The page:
CUSMA: A wind of change in copyright

Following the official signing of the Canada-United States-Mexico Agreement (CUSMA) during the G20 Leaders’ Summit in Buenos Aires in November 2018, the new agreement came into force on July 1, 2020. The CUSMA now replaces the North American Free Trade Agreement, which had been in place since 1994. At the time, NAFTA created the largest free-trade region in the world and shaped commercial activities on the continent.

The far-reaching impact of the CUSMA will be felt in numerous fields of commercial activity and its implementation will take time. In terms of intellectual property, its effects are already noticeable.


Extending the term of copyright to 70 years

The federal government is currently conducting consultations regarding extending the term of copyright for a protected work. Canada is currently somewhat standing alone with respect to the term of copyright compared to other countries, especially compared to its CUSMA economic partners. The current version of the Copyright Act provides the following general rule: unless otherwise stipulated in the Act, the copyright shall subsist for the life of the author and the remainder of the calendar year in which the author dies, as well as a period of fifty (50) years following the end of that calendar year (Section 6 of the Copyright Act).

The Berne Convention for the Protection of Literary and Artistic Work, dating back to 1886, has established the minimum standard for the term of copyright protection as fifty (50) years. However, many of Canada’s key trading partners have moved to a term of seventy (70) years following the calendar year of the death of the author, most notably, the United States, the European Union, the United Kingdom, Australia, Mexico and Japan.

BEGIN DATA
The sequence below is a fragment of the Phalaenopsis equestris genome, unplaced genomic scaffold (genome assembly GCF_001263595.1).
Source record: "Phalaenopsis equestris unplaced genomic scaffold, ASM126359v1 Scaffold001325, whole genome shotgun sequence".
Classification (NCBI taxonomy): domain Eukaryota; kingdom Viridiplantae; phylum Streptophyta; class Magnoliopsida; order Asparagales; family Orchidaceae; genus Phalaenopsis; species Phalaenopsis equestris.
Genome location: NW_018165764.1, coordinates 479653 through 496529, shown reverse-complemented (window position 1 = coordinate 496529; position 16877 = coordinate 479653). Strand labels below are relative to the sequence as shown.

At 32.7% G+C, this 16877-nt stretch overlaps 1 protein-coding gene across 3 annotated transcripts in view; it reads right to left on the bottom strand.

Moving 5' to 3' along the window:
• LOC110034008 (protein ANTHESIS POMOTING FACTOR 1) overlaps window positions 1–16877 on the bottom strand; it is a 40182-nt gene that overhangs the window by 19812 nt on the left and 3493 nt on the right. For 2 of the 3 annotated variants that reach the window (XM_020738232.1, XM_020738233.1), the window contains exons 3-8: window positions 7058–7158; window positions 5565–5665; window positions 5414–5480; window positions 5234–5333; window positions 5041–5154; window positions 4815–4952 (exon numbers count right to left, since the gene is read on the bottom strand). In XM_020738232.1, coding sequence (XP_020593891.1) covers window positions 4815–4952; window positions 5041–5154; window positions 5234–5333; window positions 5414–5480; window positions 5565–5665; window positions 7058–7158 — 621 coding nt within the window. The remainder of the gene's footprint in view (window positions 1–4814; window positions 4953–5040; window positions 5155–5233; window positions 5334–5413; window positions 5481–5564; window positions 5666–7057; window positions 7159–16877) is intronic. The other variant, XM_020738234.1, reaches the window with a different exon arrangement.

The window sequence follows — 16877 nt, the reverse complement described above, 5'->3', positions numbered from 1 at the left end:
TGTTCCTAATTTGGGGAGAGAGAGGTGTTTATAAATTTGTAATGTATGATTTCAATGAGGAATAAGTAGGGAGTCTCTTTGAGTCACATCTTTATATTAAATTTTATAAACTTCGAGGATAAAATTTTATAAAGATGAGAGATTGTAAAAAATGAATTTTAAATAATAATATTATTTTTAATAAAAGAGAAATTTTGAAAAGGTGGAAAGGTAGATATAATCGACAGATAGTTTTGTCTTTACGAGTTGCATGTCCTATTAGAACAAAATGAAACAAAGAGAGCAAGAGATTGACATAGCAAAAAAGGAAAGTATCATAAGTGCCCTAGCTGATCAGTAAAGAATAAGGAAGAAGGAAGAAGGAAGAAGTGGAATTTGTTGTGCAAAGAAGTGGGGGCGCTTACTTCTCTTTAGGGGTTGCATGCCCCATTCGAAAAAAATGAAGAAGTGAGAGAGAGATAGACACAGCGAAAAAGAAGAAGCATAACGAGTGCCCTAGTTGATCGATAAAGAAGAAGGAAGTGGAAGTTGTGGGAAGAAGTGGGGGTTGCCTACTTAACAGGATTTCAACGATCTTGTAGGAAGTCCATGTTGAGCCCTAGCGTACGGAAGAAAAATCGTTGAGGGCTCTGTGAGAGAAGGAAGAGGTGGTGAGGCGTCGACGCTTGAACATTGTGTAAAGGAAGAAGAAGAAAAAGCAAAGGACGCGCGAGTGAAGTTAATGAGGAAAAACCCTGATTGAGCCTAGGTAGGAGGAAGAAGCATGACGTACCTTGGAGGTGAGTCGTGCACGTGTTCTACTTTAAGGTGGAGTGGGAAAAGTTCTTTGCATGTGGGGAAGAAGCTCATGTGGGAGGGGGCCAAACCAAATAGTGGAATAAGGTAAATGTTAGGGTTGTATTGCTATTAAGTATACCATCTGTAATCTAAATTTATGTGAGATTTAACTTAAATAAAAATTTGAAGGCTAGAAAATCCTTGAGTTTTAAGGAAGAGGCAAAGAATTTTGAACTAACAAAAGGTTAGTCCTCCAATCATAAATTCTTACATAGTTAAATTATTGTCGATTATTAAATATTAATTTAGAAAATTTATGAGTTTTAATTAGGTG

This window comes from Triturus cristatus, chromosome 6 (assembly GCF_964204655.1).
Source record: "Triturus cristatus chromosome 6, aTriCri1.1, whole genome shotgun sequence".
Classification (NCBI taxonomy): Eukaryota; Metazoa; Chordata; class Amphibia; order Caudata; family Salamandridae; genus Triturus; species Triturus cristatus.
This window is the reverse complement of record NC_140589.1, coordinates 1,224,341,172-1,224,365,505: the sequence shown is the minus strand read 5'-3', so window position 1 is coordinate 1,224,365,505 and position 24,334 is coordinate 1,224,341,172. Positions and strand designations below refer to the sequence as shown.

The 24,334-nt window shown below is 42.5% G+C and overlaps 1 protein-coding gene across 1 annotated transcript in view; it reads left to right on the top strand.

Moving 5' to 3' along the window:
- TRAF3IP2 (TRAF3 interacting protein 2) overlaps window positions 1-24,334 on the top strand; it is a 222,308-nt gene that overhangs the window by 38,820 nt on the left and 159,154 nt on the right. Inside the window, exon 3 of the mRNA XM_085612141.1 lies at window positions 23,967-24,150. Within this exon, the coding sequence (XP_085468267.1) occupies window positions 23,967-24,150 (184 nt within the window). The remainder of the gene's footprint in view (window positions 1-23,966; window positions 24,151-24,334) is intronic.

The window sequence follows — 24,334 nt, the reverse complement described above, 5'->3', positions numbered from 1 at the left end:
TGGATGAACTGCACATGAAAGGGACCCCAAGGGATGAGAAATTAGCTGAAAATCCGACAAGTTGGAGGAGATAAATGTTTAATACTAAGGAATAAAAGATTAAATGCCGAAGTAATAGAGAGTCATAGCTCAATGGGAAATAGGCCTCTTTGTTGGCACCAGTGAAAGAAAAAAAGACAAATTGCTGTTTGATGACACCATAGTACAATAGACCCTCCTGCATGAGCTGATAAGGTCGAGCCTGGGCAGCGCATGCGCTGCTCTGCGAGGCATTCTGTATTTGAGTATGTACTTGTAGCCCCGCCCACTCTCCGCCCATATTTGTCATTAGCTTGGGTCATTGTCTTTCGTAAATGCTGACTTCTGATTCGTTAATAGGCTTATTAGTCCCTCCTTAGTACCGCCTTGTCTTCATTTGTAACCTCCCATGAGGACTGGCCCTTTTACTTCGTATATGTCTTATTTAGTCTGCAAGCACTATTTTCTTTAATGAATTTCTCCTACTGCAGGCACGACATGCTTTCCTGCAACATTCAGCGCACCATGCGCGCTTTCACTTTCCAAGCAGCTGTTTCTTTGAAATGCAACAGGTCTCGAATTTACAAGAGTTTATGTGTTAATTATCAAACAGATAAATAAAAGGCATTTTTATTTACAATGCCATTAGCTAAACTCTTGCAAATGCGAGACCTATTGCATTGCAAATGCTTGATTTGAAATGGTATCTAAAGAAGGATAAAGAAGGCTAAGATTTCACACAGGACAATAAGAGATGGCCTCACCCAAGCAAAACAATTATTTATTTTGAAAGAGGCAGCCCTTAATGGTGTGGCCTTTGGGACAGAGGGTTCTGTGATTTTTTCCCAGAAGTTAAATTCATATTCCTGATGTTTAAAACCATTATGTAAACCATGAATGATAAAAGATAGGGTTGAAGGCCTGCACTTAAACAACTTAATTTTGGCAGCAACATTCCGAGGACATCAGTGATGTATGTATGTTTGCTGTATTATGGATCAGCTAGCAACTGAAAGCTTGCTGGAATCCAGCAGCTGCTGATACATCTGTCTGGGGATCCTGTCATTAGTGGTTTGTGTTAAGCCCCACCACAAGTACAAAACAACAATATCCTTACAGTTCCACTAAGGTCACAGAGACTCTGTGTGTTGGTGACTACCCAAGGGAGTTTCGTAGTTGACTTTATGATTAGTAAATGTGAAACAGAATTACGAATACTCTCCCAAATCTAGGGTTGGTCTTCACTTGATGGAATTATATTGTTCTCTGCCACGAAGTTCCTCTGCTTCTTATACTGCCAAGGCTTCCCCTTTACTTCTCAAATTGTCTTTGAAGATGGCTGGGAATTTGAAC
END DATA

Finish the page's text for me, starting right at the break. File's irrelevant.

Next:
While stakeholders are still debating the extension of the general rule, some changes have already been introduced pursuant to the CUSMA provisions. Bill C-4, An Act to Implement the Agreement between Canada, the United States of America and the United Mexican States, has already introduced certain amendments to the Copyright Act.

Section 6.1(1) of the Copyright Act has been modified to extend the term of copyright for an anonymous or pseudonymous work until the end of seventy-five (75) years following the end of the calendar year in which it is made. If the work is published before the copyright expires, then the copyright continues until the earliest of the end of seventy-five (75) years following the first publication of the work or one hundred (100) years following the date on which the work is made.1

Section 11.1 of the Act has been modified to include an extension of the term of copyright applicable to cinematographic works until seventy (70) years following the calendar year in which the work is made. However, if the work is published before the copyright expires, the same extensions as section 6.1(1) will apply.

Finally, section 23(1)-(1.1) of the Act provides for the same extension as section 11.1 for sound recordings and performances fixed therein.

Stakeholders participating in the legislative consultations have raised two major issues regarding term extension, namely orphan works and out-of-commerce works.2

Orphan works are works still protected under copyright, but their owner is not known or cannot be located. This can happen if the owner has died without a clear assignment of the copyright to someone else or if the origin of the right is unclear or unresolved. The current legislation provides for the possibility to apply to the Copyright Board of Canada to obtain a non-exclusive licence for such work under certain conditions. However, the process can prove to be lengthy and is limited to published works, which limits the possibility of obtaining such a licence for works that have only been made available online through social media.

Out-of-commerce works are works still protected under copyright but no longer commercially available to the public; for example, a book that is no longer published for sale to the public in stores or otherwise. This situation causes issues, especially for public libraries and other non-profit organizations with large collections of works of cultural importance that have fallen out of commerce. It may be difficult for them to obtain permission from the actual right holders, rendering the collection unavailable to the public.

There remains a lot of work to be done to fully implement the provisions of the CUSMA, and other changes will come. Stay tuned!


1 Bill C-4, section 24
2 A consultation on how to implement an extended general term of copyright protection in Canada, is available online at


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